I read that the Mets will be re-opening their Gulf Coast affiliate for the 2013 season. I was wondering why they would do that after shutting down operations for only one year. The more I thought about it I wondered if closing that affiliate is why they were unable to sign half of their draft last June. It seemed like last season the Mets were using their minor league DL to store players with phantom injuries. I read somewhere that one Mets minor leaguer on the DL was asked how his sore hamstring was and he rolled his eyes and said, “what sore hamstring?” Is any of this connected? Thanks.
Sean Kenny replies:
They are re-opening the GCL affiliate, and it seems to be just a product of fielding a team with players, then contracting the team leaves 25 players without a place to play. While so far down the ladder it may be difficult to say who will become what, the Mets put themselves in a precarious situation last year, having some of their higher draft picks with major upside being stashed on the DL for the exact reasons you mentioned – lack of roster space.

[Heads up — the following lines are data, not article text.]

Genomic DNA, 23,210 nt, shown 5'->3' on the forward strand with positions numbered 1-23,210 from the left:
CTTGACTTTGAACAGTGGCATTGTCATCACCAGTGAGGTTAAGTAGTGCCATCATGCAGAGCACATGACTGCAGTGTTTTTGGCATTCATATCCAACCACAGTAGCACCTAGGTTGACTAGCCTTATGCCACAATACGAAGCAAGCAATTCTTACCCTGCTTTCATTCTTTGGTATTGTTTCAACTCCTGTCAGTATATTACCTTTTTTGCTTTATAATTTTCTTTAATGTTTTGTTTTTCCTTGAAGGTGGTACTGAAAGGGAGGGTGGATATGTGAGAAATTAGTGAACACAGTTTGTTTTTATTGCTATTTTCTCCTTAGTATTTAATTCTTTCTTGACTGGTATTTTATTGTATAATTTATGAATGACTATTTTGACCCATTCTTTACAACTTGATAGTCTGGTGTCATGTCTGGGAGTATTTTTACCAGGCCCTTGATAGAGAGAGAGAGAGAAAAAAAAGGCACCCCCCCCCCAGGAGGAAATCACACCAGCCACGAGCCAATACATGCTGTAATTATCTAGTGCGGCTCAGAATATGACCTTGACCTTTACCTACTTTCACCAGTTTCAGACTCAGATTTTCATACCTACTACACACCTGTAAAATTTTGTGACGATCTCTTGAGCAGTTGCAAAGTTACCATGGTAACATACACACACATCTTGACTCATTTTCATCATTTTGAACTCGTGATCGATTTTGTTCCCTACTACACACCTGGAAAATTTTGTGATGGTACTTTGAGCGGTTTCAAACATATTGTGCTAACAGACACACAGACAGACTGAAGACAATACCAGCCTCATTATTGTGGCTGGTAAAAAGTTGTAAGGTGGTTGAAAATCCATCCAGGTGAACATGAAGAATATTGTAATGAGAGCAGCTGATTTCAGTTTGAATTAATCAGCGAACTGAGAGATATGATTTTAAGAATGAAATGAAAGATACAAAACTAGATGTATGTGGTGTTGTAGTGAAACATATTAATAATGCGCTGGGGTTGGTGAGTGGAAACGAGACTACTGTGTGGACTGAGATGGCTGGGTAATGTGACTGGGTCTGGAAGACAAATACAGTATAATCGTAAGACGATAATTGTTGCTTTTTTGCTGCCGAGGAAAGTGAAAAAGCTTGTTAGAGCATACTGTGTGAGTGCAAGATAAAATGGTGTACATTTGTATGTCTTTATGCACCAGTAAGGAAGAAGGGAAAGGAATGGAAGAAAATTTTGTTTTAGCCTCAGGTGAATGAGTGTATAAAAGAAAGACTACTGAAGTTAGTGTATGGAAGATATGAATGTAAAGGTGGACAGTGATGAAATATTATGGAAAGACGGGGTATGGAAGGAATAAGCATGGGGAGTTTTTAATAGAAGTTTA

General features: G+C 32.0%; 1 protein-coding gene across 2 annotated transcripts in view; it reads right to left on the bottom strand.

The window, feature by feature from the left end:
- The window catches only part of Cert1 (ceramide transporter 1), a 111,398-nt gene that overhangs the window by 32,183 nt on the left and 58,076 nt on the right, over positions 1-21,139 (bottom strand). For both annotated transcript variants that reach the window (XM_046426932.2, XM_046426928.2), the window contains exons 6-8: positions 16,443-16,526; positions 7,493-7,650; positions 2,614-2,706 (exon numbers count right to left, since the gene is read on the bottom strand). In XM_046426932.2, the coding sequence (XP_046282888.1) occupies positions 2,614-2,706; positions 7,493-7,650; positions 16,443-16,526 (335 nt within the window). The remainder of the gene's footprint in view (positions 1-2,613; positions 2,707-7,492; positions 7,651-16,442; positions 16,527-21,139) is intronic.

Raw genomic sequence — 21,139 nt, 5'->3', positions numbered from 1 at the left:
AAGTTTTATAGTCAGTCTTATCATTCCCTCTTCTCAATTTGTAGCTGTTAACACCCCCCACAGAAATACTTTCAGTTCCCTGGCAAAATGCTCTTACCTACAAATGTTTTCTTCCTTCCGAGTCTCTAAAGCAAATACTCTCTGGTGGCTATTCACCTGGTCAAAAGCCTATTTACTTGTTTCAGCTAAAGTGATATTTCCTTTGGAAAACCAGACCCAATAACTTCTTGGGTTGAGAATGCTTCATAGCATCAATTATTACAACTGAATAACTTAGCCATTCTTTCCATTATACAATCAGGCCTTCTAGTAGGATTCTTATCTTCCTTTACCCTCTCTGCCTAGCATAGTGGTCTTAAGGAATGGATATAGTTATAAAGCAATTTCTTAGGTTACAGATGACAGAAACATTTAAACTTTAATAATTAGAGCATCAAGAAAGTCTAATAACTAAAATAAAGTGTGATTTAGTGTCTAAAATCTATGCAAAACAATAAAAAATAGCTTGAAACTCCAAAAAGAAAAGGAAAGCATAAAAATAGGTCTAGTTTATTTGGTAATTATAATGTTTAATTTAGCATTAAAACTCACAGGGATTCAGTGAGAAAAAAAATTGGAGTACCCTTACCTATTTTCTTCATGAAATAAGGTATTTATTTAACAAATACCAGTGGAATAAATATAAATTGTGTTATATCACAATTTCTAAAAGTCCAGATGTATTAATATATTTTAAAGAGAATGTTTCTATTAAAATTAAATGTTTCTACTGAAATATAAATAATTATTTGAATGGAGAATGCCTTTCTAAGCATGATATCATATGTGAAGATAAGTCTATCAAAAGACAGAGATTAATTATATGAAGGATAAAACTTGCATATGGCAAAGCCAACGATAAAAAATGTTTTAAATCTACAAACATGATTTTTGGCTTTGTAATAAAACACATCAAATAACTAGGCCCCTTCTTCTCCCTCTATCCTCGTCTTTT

While this didn’t always happen, a guy like Bradley Marquez (the man who mentioned the phantom sore hamstring) who was drafted as a raw, high-upside outfielder netted 30 AB’s for Kingsport, and spent most of the time on the DL without an injury as Marquez had mentioned on his twitter. Having two low-level affiliates isn’t required, but the situation wouldn’t rectify itself for a few years as organizational guys would work themselves out of the system for….more org. guys.
At first, the Mets may have thought this would be a great way to save some money and to possibly avoid being superfluous in there spending, but realized keeping 20 players on the DL while not injured and being paid is a critical waste of money. In terms of signing picks…maybe it did have some bearing on signing picks, but the Mets could have used another GCL affiliate just for pitching alone, less infact hitters.